Multiple Myeloma an incurable disease, but I have spent the last 25 years in remission using a blend of conventional oncology and evidence-based nutrition, supplementation, and lifestyle therapies from peer-reviewed studies that your oncologist probably hasn't told you about.
Click the orange button to the right to learn more about what you can start doing today.
Late October 2019 I bent over in the shower to pump facial wash into my hands and it felt as if a horse had kicked me. I was misdiagnosed with a sprain, but ended up in the ER on December 19, 2019 with severe back pain at which time an x-ray revealed a spinal fracture and Osteopenia.
January 21st, 2020 I had a regular appointment with my endocrinologist – who didn’t like some of the results on my most recent blood test. He ordered more tests, which resulted in a whirlwind of more tests:
By the time I met with the oncologist, the aggressive myeloma diagnosis was already made and the only thing the oncologist needed to do was discuss and schedule treatment.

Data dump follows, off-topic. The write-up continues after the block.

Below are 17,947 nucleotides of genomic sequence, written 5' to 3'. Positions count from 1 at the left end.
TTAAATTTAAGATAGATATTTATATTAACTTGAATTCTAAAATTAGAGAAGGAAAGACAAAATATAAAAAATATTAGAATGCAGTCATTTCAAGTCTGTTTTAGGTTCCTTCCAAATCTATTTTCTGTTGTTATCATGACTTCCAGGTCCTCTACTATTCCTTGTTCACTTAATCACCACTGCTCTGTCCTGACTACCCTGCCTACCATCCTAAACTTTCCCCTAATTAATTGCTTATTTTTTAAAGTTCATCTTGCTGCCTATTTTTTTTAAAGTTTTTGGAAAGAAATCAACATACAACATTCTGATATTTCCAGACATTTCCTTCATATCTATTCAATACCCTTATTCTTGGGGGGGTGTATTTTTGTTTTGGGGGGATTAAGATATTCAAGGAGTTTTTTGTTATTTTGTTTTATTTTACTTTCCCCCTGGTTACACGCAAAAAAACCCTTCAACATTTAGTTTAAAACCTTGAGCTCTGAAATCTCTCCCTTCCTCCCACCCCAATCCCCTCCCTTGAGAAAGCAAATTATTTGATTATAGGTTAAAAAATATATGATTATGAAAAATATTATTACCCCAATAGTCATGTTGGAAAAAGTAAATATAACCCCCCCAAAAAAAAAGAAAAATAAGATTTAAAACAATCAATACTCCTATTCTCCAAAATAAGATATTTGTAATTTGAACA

March 13th, 2020 I started to receive Kyprolis via IV once weekly for 3 weeks on, 1 week off. I was supposed to start Revlimid too (also 3 weeks on and 1 week off), but I refused (to my oncologist surprise and frustration).
I tend to react to some drugs so I didn’t want to load my body where I wouldn’t know which one was the culprit, so I eased into treatment.
My proteins were over 9000 when I started and my hemoglobin was critical at 6.6 and I had to receive a blood transfusion on my very first treatment date. But by the end of my first round (3 weeks), I had made a 75% improvement – only taking Kyprolis, along with added supplements I had started. Oh, and they give me Zometa to strengthen my bones.
The last week in March I had spinal surgery to repair multiple spinal fractures – the first one resulted in more, but once I had surgery, got a walker, and gave myself permission to just not worry about stuff I shouldn’t, I am now able to get around better.
Gravity hurts, so I can’t stand or walk longer than 3-5 minutes or I’m in a lot of pain. Originally doctors had me on muscle relaxers, hydrocodone and morphine. I didn’t want to live my life on opiates so I got a medical marijuana license which helps.
I did my 2nd round of treatment without Revlimid as well. I was simply too sick after the Kyprolis to add it in. I started Revlimed at the start of my 3rd round at 25mg, but I had a reaction and the oncologist reduced it down to 15mg.